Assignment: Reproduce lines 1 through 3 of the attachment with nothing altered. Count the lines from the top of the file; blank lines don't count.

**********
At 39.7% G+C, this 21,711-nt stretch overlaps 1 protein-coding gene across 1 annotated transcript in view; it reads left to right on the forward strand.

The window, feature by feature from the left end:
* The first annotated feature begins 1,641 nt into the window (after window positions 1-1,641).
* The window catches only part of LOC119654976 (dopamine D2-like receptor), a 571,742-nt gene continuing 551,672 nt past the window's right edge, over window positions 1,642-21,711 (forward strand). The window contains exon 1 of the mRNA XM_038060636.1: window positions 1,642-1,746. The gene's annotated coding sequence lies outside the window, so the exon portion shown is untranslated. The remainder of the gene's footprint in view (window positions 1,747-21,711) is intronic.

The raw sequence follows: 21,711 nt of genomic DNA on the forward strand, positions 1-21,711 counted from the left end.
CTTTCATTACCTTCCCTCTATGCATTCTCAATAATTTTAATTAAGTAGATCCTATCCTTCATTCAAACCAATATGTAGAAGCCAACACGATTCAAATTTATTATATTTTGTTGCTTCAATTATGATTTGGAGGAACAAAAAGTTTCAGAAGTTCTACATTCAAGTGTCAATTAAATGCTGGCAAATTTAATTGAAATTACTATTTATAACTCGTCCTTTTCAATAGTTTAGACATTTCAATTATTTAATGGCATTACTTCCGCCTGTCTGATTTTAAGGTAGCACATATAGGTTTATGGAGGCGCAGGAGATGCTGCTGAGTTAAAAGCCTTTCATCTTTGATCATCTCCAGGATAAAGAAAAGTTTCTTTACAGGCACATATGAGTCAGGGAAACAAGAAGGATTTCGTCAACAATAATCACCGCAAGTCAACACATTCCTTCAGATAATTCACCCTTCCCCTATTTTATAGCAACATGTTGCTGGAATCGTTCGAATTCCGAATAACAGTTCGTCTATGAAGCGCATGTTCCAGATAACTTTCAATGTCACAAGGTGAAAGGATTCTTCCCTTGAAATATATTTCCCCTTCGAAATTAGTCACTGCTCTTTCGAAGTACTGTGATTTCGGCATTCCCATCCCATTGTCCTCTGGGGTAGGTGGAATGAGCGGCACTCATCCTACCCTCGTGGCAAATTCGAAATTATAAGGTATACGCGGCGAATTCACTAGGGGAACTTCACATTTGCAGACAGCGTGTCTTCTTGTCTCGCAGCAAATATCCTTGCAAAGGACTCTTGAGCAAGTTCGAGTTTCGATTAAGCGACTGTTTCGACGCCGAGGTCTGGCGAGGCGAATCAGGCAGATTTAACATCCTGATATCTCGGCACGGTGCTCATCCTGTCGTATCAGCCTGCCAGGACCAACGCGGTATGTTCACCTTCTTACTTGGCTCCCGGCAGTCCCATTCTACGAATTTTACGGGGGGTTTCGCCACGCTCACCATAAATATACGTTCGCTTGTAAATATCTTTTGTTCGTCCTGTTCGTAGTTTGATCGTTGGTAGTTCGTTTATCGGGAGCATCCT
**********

At 39.7% G+C, this 21,711-nt stretch overlaps 1 protein-coding gene across 1 annotated transcript in view; it reads left to right on the forward strand.

The window, feature by feature from the left end:
* The first annotated feature begins 1,641 nt into the window (after window positions 1-1,641).